Should Doctors Have the Right to Withhold Care From the Sickest Coronavirus Patients?

Should Doctors Have the Right to Withhold Care From the Sickest Coronavirus Patients? 1

One patient had lymphoma and heart failure. Another was 85 years old with metastatic cancer. A third was 83 and had dementia and lung disease. All were critically ill with the coronavirus, and, a doctor said, all were hooked up to ventilators in recent weeks at a major Manhattan hospital.

But soon, patients such as those might not receive similar aggressive treatment. As people with the virus overwhelm New York City hospitals, doctors have stepped up pressure on state health officials to give them a rare and unsettling power: the right to withhold care from patients who are not likely to recover.

Dwindling supplies mean there might not be enough ventilators or other items for everyone, and many doctors say they are growing increasingly uneasy with treating every patient equally. They believe medical workers soon might need to make difficult choices about treatment.

“Usually, the standard is to intubate and do CPR and do all those things,” said Dr. Angela Mills, the chief of emergency medicine services at NewYork-Presbyterian/Columbia University Medical Center. “There’s no question about it; that will not most likely be sustainable.”

New York is the epicenter of the coronavirus in the United States, but doctors have wrestled with questions over whether, and how, to ration care from the beginning of the global outbreak. In China, many patients with Covid-19 were initially turned away from hospitals, and in Italy, hospitals have given younger, healthier patients priority for ventilators over older, sicker adults.

The problem is a grim and wrenching one, and the experience of doctors in New York could signal what is to come for their colleagues in other states, which have begun dusting off triage plans.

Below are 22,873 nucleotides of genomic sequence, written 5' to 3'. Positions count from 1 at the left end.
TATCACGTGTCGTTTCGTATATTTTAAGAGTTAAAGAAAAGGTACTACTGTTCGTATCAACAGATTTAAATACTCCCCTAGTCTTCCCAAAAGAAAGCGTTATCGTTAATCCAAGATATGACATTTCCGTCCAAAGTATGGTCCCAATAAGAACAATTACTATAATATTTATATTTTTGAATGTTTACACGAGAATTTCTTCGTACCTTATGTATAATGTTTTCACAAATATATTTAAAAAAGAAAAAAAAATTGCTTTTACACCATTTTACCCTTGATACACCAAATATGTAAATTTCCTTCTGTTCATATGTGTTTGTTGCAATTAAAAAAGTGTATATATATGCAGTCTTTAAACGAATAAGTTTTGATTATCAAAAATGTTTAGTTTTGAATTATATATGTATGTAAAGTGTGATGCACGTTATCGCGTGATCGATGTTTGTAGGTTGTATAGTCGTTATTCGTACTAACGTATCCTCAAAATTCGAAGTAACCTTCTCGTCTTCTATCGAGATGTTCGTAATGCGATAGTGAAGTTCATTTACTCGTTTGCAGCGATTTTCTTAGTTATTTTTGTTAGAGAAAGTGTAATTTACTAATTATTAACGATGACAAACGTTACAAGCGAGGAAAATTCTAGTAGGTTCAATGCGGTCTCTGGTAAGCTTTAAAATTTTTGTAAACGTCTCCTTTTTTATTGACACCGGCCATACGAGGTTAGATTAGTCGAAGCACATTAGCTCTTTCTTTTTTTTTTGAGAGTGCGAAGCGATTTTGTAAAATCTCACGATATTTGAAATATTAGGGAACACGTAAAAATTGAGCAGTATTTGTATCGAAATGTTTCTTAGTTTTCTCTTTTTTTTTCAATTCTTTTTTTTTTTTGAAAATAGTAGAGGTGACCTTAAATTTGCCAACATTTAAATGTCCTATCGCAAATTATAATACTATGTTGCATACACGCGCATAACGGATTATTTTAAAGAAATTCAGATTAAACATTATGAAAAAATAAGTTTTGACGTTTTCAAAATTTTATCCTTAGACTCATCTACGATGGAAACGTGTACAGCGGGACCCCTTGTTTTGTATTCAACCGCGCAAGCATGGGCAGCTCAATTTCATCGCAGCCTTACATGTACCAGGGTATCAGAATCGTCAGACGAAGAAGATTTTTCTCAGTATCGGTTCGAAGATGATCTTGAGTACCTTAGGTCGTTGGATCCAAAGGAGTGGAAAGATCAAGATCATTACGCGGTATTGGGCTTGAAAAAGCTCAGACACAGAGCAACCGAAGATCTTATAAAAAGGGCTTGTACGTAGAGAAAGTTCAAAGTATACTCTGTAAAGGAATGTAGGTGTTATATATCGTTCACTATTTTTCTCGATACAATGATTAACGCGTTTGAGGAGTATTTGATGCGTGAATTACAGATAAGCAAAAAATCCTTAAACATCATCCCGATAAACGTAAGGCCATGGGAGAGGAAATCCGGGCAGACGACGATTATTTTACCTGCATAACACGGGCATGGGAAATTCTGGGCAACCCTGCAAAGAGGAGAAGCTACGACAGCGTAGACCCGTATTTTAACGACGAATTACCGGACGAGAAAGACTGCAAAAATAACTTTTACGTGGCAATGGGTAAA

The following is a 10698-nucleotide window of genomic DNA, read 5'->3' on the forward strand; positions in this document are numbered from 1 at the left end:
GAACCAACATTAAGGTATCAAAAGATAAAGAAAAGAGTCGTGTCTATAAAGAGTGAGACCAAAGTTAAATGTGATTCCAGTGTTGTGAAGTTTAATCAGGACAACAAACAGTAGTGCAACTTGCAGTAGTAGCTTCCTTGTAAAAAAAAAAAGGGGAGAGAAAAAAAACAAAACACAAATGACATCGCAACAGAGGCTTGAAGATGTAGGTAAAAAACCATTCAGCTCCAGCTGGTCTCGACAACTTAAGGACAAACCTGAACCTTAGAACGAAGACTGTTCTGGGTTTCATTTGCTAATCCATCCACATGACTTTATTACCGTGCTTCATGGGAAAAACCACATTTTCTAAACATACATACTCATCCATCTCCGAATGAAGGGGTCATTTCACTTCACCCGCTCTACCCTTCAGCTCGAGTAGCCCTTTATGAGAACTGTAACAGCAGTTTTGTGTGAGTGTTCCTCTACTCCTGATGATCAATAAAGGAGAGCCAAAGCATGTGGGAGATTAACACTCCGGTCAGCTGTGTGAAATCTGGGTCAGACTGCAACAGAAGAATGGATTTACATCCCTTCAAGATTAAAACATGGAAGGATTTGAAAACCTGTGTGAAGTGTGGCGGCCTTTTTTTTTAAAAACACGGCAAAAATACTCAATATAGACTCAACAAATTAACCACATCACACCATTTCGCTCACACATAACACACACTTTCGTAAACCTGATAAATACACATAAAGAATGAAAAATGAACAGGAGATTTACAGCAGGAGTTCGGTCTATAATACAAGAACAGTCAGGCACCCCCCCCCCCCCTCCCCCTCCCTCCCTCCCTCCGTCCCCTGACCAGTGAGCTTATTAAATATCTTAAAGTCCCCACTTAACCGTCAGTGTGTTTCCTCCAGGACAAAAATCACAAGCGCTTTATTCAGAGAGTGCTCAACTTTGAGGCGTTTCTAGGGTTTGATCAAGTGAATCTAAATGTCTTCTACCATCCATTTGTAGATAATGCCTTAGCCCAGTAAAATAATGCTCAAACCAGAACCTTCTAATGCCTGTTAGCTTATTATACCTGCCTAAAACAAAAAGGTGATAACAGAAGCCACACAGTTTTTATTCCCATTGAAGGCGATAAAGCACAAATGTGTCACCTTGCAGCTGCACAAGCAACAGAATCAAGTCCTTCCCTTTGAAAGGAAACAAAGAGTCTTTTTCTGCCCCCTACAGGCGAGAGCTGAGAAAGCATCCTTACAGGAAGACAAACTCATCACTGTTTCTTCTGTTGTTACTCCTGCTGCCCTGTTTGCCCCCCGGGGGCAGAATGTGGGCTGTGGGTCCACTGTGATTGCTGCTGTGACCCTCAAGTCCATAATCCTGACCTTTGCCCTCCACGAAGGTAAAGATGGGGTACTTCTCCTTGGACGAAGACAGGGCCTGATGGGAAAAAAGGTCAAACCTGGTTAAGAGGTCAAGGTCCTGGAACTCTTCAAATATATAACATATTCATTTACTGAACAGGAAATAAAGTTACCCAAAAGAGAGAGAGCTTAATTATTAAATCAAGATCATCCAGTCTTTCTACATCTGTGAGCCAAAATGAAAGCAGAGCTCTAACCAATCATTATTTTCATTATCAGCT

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The New York chapter of the American College of Physicians, a national organization of internists, wrote to Gov. Andrew M. Cuomo last week, asking that he issue an executive order granting doctors immunity from liability for the decisions they make “when the need for allocation of ventilators results in some patients being denied access.”

Mr. Cuomo has repeatedly said he does not want to allow hospitals to ration care. No hospital has yet run out of ventilators, he has said. Some hospitals are experimenting with putting multiple people on one machine.

“There’s no protocol,” Mr. Cuomo said on Tuesday when asked if there would be a triage for patients if critical supplies run out.

Still, state health officials have had discussions with hospital representatives about how to quickly implement new rules, if they are needed, according to people familiar with the matter. Two weeks ago, a draft was circulated, although nothing has been implemented.

A spokeswoman for the state Department of Health declined to answer questions about the discussions and instead referred to Mr. Cuomo’s stance that triage should not be necessary. She also pointed to a recent executive order by Mr. Cuomo that would protect doctors from lawsuits in Covid-related cases, but an American College of Physicians representative said on Wednesday that the order did not go far enough.

In the face of inaction from Albany, hospitals and physicians in New York have been talking among themselves in recent days to formalize common guidelines.

“The goal is to have some kind of overarching concept of how to deal with a pandemic that we’ve never dealt with before — how to deal with the level of illness we’ve never seen before,” said Dr. Stuart Kessler, the emergency department director at Elmhurst Hospital Center, a particularly hard-hit public hospital in Queens.

The New York Times spoke to six doctors at five major city hospitals who said they worried they soon would have to decide on their own not to take the most aggressive lifesaving measures in every case. In addition to the moral anguish that may cause, some feared they would run the risk of lawsuits or even criminal charges if they went against the wishes of a patient or family.

Steven A. McDonald, an emergency room doctor at NewYork-Presbyterian, said he wrote to his supervisors on Tuesday asking for guidelines for making decisions about who should receive a ventilator and who should not.

“The feedback I got from my department is that the hospital wants to wait for the governor to come down with their own guidelines,” he said.

Hospitalizations and admissions to intensive care units are growing in New York, although at a slower pace than they were two weeks ago. Mr. Cuomo has said they are expected to peak in the next two weeks to a month, unnerving doctors.